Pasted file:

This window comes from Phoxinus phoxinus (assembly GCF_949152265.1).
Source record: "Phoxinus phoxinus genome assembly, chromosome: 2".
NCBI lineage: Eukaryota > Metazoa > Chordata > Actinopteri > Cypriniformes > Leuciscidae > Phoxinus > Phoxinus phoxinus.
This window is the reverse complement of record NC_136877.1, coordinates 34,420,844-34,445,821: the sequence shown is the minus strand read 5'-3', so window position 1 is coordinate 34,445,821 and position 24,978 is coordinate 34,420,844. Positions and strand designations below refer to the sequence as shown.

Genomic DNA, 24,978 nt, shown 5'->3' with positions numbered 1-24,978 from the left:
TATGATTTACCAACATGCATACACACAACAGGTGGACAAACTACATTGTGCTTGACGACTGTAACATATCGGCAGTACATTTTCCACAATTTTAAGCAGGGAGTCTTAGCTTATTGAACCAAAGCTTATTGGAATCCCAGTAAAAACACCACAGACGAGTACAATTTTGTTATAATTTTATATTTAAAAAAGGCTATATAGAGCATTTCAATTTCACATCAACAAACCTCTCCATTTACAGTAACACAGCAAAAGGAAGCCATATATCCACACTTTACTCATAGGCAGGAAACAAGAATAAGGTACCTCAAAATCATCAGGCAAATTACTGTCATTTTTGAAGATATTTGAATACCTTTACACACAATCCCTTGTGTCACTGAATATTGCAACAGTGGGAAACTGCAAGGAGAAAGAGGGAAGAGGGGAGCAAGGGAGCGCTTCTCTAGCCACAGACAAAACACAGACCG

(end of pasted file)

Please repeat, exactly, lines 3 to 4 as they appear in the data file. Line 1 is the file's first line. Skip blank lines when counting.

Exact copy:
NCBI lineage: Eukaryota > Metazoa > Chordata > Actinopteri > Cypriniformes > Leuciscidae > Phoxinus > Phoxinus phoxinus.
This window is the reverse complement of record NC_136877.1, coordinates 34,420,844-34,445,821: the sequence shown is the minus strand read 5'-3', so window position 1 is coordinate 34,445,821 and position 24,978 is coordinate 34,420,844. Positions and strand designations below refer to the sequence as shown.